Reply
      1. Sam

        “…underlying assertion IS false…”

        Also, the real overtly imperialistic countries/peoples are the same ones that have been throughout human history (regardless of the current country / geo-political identity or designation) – China (various Asian peoples), Russia, Persians, muslims, and such. As the old saying goes – history repeats itself. Imperialistic tendencies of specific peoples are a prime example.

        Reply
      2. Yves Smith Post author

        Are you out of your mind? This goes beyond Making Shit up into unadulterated delusion. Even Niall Ferguson declared the US to what he called a reluctant imperialist in his book The Cash Nexus in 2001. The US has become much less reluctant as of the Iraq War.

        Current and former US officials admitted in an ITV show (on camera!) to fomenting over 43 undeclared wars. That was as of 2002. Every former head of the CIA except Bush the Senior was interviewed. Have you never heard of United Fruit? The Allende coup? The fact that the grounds for the Iraq war were totally fabricated? That Syria was a well functioning country (high levels of educational attainment, strong rights for women) before we decided to go after Assad on bogus grounds? Assad may be authoritarian but he was popularly elected.

        The US has military garrisons all over the Middle East, for starters.

        I worked as the first non-Japanese employee in the Japanese hierarchy of the lead company in Japan’s most cohesive keiretsu. Japan is a military protectorate. During the 1987 crisis (and I was in Japan at the time), the Fed called the Bank of Japan and told it to buy US Treasuries because the Treasury market was getting wobbly. The BoJ turned around and called all the Japanese city banks (tantamount to US money center banks) to buy Treasuries.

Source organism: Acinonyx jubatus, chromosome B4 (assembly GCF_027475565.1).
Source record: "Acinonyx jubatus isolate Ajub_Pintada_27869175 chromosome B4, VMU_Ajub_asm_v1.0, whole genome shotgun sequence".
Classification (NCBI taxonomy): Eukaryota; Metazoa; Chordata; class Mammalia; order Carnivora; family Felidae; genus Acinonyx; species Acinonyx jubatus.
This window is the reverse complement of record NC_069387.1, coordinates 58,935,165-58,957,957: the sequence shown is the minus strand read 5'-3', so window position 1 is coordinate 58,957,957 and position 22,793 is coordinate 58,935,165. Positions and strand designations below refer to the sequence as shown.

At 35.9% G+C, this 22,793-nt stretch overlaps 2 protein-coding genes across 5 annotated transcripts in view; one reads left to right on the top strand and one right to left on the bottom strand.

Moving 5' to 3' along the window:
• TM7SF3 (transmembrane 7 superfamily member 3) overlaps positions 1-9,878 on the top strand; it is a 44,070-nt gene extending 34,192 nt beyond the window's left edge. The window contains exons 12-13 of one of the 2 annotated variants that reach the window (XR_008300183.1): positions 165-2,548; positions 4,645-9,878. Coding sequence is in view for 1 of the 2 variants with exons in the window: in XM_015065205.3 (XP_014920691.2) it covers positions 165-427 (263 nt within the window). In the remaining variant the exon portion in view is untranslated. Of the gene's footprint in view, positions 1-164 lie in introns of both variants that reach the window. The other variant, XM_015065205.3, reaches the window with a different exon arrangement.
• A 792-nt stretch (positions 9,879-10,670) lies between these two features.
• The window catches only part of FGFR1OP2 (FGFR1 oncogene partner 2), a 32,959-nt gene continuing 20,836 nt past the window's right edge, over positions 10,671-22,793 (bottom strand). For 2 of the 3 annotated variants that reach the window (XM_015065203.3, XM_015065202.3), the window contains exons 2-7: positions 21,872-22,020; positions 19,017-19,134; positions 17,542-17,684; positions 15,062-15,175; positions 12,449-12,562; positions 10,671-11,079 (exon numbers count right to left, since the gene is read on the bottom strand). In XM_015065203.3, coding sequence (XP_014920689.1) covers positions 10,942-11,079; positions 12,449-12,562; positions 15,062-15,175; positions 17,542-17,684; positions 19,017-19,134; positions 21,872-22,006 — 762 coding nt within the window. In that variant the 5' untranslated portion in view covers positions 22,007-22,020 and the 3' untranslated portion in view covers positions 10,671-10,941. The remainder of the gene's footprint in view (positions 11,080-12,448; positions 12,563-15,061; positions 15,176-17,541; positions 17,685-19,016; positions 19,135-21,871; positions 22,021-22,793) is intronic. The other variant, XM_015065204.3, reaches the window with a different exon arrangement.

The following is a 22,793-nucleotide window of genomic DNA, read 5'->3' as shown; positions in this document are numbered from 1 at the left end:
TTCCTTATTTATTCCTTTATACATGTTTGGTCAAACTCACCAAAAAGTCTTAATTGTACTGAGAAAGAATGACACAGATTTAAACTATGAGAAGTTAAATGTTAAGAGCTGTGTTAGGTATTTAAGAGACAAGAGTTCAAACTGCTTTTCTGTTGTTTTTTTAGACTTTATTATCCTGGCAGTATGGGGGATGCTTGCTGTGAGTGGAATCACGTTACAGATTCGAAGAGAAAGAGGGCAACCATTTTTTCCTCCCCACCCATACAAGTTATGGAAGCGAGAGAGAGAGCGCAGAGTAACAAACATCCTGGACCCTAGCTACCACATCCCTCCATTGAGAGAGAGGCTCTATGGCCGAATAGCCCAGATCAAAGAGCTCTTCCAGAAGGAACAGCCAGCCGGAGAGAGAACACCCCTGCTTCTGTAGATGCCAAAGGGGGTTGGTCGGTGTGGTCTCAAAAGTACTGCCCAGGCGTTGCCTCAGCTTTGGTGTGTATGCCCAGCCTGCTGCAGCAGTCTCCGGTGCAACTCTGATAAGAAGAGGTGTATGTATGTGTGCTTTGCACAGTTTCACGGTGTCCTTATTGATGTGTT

This is not the behavior of an independent country.

        Reply
  13. Dave in Austin

    Two comments:

    First, either the U.S. Navy or the State Department fell down on the job when the Biden administration decided to send two destroyers into the Black sea and have them enter the Sea of Azov via the Strait of Kerch and go on a friendly visit to a local Ukrainian ports on the north coast of the sea.

    The aim was to poke the Russian Bear and support the Ukrainians. The Russian response was to say “No foreign warships allowed into the Sea of Azov”. They backed that up with an exercise; they anchored what appears to be a small bulk carrier cross-ways in the only channel entering the Sea of Azov.

    I’m sure we were all ready to scream “Right of innocent passage!” when someone noticed that under the treaties of Lucerne (1924) and Montreux (1933) Azov was not covered because it was not part of the Black Sea; Azov was a USSR internal sea. Worse for the American position was the dead silence from the Ukrainians; their commercial ships routinely pass into the Sea without paying a fee and head for the Ukrainian ports to unload. Russia and the Ukraine had quietly figured out that the ship passage issue should not get mixed up with the Donbass/Crimea issue. Adversaries? Yes… but also fellow Slavs who will have to live with each-other.

    So was the American screw-up at DOD, State or in the White House? Anybody on NC have any insight into who made the misstep?

    The relevant treaty history is at:

    https://en.wikipedia.org/wiki/Turkish_Straits#Straits_Question

    Treaty of Montreux:
    https://en.wikipedia.org/wiki/Montreux_Convention_Regarding_the_Regime_of_the_Straits

    Treaty of Lucerne:
    https://en.wikipedia.org/wiki/Treaty_of_LausanneY

    Second, on why Yeltsin selected or allowed Putin to rise to the top. After the 1924-53 history of the Secret Police being headed by the likes of the monstrous Yagoda and the child molester Beria, the Party and the Party leadership unanimously agreed on one rule: “Select only the straight, honorable guys you totally trust as a person for this job”. And Putin fits the bill; he looks- and acts- like a bankruptcy receiver trying to put a company back on its feet. Occasionally he may have to whack a blabbing renegade in the UK or try and influence an election, but come on, we do the same.

    Reply
  14. Keith McClary

    If the Kiev regime succeeds in conquering Donbass (or Crimea) the residents won’t likely vote for Ukronats. Have they thought of this?

    Reply